Title

Women's experience of the workers compensation system

Document Type

Journal Article

Faculty

Computing, Health and Science

School

School of Exercise, Biomedical and Health Science

RAS ID

3158

Comments

Originally published as: Calvey, J., & Jansz, J. (2005). Women's Experience of the Workers Compensation System. Australian Journal of Social Issues, The, 40(2), 285. Original article available here

Abstract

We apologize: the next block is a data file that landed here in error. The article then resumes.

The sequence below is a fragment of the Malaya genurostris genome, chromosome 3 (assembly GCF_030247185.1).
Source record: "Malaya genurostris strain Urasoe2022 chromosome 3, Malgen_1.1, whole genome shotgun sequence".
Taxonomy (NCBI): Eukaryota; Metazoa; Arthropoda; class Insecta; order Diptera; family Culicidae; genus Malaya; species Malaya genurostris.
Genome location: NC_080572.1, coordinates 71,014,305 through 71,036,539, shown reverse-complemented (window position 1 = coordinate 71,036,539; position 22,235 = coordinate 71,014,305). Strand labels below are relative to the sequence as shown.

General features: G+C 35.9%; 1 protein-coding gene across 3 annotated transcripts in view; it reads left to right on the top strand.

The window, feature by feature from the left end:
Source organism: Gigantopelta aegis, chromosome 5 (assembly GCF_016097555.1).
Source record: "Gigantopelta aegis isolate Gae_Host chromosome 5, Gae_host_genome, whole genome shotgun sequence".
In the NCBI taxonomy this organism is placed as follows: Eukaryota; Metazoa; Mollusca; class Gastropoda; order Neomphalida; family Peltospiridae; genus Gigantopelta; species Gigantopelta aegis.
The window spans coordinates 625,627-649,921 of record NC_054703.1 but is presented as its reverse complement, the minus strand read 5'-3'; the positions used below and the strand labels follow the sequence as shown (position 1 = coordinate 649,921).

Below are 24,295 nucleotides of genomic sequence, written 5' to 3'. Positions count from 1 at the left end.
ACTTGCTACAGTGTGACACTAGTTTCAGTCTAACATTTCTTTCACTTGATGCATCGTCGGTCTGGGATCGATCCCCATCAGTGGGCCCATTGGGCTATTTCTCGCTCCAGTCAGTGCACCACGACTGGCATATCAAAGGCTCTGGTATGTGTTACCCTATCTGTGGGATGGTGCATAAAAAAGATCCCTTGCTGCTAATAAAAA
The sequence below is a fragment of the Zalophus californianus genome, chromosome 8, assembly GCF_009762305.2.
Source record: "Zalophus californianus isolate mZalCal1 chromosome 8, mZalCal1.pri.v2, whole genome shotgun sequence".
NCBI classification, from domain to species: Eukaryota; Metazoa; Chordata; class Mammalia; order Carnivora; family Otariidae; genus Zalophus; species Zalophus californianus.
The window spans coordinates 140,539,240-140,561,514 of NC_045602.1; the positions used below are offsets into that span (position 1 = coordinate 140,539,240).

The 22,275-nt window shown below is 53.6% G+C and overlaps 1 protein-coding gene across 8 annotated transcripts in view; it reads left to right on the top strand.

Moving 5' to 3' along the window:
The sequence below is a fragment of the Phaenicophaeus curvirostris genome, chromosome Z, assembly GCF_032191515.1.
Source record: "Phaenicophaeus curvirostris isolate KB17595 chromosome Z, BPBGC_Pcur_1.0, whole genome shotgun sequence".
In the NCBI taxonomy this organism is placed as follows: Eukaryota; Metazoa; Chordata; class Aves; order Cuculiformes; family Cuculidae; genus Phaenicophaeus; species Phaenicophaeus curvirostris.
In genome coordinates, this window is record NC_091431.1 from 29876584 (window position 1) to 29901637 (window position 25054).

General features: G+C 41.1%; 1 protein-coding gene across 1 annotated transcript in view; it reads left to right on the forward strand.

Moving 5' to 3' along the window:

A phenomenological study was undertaken to understand women's experience of the workers compensation system. Eleven women were interviewed. They ranged in age from twenty-five to sixty-five years and represented diverse socio-economic and educational backgrounds. All women were from a non-indigenous background. The initial question to women was "Can you tell me what it is like to be involved in the workers' compensation system?" The narratives were analysed and interpreted using Hycner's (1985) phenomenological guidelines. The knowledge embedded in the interviews, expressed through core stories and themes, was essential to making women's voices visible and provide insight into service delivery based on women's experiences and needs. Four core themes were found: negative versus positive experiences, the workplace response and role in the process, women's experiences of payouts, and reasons why women may not claim workers' compensation. The women indicated that the workers compensation process was a disincentive to making a claim. WorkCover was viewed as siding with the employer, bureaucratic in nature and lacking values associated with empathy, sympathy and caring. Recommendations for improvements to the workers compensation system included to establish legal obligations and enforcement of occupational health and safety responsibilities to injured and to ill workers; adoption of occupational health and safety values by employers; change the attitudes of employers (recognising women as breadwinners and that workers are not disposable); a single case manager to advocate for injured or ill workers; recognition of mental and emotional consequences of an injury or illness; provision of rehabilitation that recognises mental and emotional factors as well as the importance of family participation; greater involvement of employers and employees in the rehabilitation process; and finally, improved service delivery that involves consistency, ethics, clarity (regarding the WorkCover process for injured workers and employers), accountability and involvement of all parties.